Highlands and Islands business survey highlights decline in confidence
A survey of more than a thousand businesses across the Highlands and Islands shows a marked decline in confidence in Scotland’s economic outlook.
The Business Panel survey was commissioned by Highlands and Islands Enterprise (HIE) and carried out in June. This wave of the survey focused on impacts of and responses to the pandemic. It showed that 79% of respondents reported their confidence in the economic outlook in Scotland had decreased in the past six months. This is the most marked decline in the 16 business panel surveys HIE has commissioned since 2014.
Disruption to trade, decline in sales, loss of income, and furloughed employees were reported as some of the main impacts of COVID-19. Overall, 85% reported they had experienced a decline (61%) or no sales at all (24%), while a very small proportion (4%) reported an increase in trade.
Nearly half (49%) of firms had been able to continue operating throughout the lockdown and a further 12% had reopened after closing initially.
Businesses that continued trading did things differently in order to do so. Making processes more efficient (50%), exploring new domestic/UK markets (48%) and improving competitiveness (44%) were the most frequently reported actions taken.
Others include collaboration, changing products or services and moving products and services online.
Of those who continued or had restarted trading, 65% said business was below the pre-COVID level, 26% much the same and 8% above.
Despite the decline in confidence, three quarters (75%) of firms believe their businesses will still be viable in six months’ time. More than two thirds (70%) had applied for support and 91% of those had received assistance.
Most businesses (71%) said they were confident they can access the financial resources they need to get through the crisis and 87% were confident they’d be able to adhere to government guidelines when emerging from lockdown.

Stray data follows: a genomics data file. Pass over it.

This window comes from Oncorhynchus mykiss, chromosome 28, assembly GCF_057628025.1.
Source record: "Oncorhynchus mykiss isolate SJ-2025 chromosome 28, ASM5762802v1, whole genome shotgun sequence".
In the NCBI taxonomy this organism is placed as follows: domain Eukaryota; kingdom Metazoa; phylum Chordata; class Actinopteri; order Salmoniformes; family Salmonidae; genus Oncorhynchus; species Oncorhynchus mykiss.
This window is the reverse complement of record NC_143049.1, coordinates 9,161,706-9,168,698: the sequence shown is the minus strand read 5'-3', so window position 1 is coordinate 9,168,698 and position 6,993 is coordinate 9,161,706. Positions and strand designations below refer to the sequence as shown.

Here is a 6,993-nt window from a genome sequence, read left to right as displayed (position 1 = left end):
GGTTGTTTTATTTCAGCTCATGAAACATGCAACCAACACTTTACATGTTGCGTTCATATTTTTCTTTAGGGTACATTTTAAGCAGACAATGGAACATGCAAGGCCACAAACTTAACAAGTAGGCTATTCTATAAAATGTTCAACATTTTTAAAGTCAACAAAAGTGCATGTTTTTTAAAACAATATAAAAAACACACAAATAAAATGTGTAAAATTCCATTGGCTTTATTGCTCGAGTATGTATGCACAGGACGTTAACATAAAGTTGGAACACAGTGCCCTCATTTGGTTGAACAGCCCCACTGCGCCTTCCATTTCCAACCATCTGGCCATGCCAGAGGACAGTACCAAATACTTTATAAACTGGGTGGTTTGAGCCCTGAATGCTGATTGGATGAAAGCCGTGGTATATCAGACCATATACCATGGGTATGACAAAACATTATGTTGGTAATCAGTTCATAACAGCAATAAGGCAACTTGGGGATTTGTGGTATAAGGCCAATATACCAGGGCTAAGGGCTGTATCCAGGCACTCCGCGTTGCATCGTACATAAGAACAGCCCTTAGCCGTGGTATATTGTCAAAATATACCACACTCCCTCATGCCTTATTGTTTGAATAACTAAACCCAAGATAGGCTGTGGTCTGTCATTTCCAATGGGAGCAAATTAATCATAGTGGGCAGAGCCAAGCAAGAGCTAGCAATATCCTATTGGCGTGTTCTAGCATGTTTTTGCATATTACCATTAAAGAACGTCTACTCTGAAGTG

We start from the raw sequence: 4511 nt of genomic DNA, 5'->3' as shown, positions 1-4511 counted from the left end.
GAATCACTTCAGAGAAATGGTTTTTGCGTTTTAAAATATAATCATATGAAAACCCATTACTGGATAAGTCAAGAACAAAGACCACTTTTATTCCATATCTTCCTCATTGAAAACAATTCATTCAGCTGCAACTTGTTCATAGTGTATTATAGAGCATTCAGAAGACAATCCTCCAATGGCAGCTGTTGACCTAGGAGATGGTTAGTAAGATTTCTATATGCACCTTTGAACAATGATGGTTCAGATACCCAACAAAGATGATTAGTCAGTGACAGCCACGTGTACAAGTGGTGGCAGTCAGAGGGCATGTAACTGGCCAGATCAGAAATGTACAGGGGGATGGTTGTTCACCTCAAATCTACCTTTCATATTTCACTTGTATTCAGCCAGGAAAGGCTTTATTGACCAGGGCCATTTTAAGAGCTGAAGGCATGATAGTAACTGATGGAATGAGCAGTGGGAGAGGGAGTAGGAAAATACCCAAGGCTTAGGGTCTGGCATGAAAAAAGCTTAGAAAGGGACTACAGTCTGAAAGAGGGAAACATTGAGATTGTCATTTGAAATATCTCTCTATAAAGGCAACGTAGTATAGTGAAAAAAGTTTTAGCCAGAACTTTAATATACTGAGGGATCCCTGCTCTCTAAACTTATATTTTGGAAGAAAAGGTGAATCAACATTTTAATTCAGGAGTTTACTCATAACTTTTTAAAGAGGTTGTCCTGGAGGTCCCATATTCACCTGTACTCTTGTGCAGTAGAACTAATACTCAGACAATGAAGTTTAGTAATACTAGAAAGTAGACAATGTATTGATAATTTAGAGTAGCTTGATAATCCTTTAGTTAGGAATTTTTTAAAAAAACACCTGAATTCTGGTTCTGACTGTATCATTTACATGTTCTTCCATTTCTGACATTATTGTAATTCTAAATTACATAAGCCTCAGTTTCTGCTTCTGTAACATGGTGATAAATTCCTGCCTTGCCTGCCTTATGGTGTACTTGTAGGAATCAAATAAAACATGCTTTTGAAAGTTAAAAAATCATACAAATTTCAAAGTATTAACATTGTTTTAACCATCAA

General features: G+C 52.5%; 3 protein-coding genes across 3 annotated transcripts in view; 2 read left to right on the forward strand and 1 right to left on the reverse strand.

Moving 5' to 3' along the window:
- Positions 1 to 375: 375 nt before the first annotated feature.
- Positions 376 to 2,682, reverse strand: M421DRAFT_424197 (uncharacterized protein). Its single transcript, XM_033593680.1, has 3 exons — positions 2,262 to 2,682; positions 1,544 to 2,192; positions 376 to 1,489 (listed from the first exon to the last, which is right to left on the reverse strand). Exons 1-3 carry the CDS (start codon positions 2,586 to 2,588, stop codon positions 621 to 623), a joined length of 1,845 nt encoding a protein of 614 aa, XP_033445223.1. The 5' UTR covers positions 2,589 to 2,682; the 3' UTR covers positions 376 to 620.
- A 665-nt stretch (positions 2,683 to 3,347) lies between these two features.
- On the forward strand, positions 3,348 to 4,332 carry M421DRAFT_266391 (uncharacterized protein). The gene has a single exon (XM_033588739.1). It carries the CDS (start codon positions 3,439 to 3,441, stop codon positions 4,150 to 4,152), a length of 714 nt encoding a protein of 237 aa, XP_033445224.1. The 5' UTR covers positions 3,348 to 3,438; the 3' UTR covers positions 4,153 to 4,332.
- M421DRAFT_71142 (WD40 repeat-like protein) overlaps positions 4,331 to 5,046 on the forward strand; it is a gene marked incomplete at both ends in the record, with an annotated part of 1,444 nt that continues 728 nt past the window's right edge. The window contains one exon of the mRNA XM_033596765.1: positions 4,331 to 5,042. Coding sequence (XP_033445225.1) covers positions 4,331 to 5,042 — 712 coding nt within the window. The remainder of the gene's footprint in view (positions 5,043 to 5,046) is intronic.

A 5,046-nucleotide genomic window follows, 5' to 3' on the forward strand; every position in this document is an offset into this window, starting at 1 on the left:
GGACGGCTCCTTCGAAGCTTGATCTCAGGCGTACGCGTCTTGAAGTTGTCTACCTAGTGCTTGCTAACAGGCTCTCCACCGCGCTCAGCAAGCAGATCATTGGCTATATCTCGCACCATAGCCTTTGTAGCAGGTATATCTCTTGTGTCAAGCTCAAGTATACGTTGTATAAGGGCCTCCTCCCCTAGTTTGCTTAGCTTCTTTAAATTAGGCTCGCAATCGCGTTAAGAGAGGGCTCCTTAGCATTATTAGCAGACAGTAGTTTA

At the time of the survey, 72% had already taken appropriate safety measures. Other measures taken included changes to workplace layout (38%), staff training (35%), reviewing staff requirements (31%) and enabling staff to work from home (37%).
Looking ahead, firms reported both concerns and potential opportunities.
The main concerns for the next six months were economic downturn (61%), future waves of coronavirus and lockdown (55%), and sustainability of the business (25%).
Reported opportunities centred around adapting products or services (26%), changing customer behaviour or preferences (26%) and growing an online presence (26%). Others include targeting new markets (25%), using technology differently (22%), and repositioning the business (15%).
Throughout the lockdown, staff at HIE have been home working, while the agency has reshaped its priorities to help meet the changing needs of the region’s businesses and communities.
A major focus has been on helping distribute Scottish Government support such as the Creative, Tourism and Hospitality Enterprises Hardship Fund, the Pivotal Enterprise Resilience Fund and the Supporting Communities Fund. Together these have brought millions of pounds to the Highlands and Islands.
Charlotte Wright, chief executive of HIE, said: “We are, as always, extremely grateful to everyone who took part in the survey. The feedback they have provided is helping to assess the different ways in which COVID-19 has been affecting the region’s economy. It will form part of the region’s voice, feeding into the national picture and help inform future policy and support as we work on recovery.
“As expected, the survey shows there have been many severe impacts across the Highlands and Islands and the road to recovery is a long one. In that context, the high success rate among those who applied for government support is encouraging, and suggests the additional funding is being targeted effectively and making a real difference.
“We particularly welcome the confidence that many firms have in their own future and that they expect to have the resources they need to get through the crisis. This is typical of the prevailing can-do optimistic attitude of so many in the region; qualities that will be vital in rebuilding the economy.”
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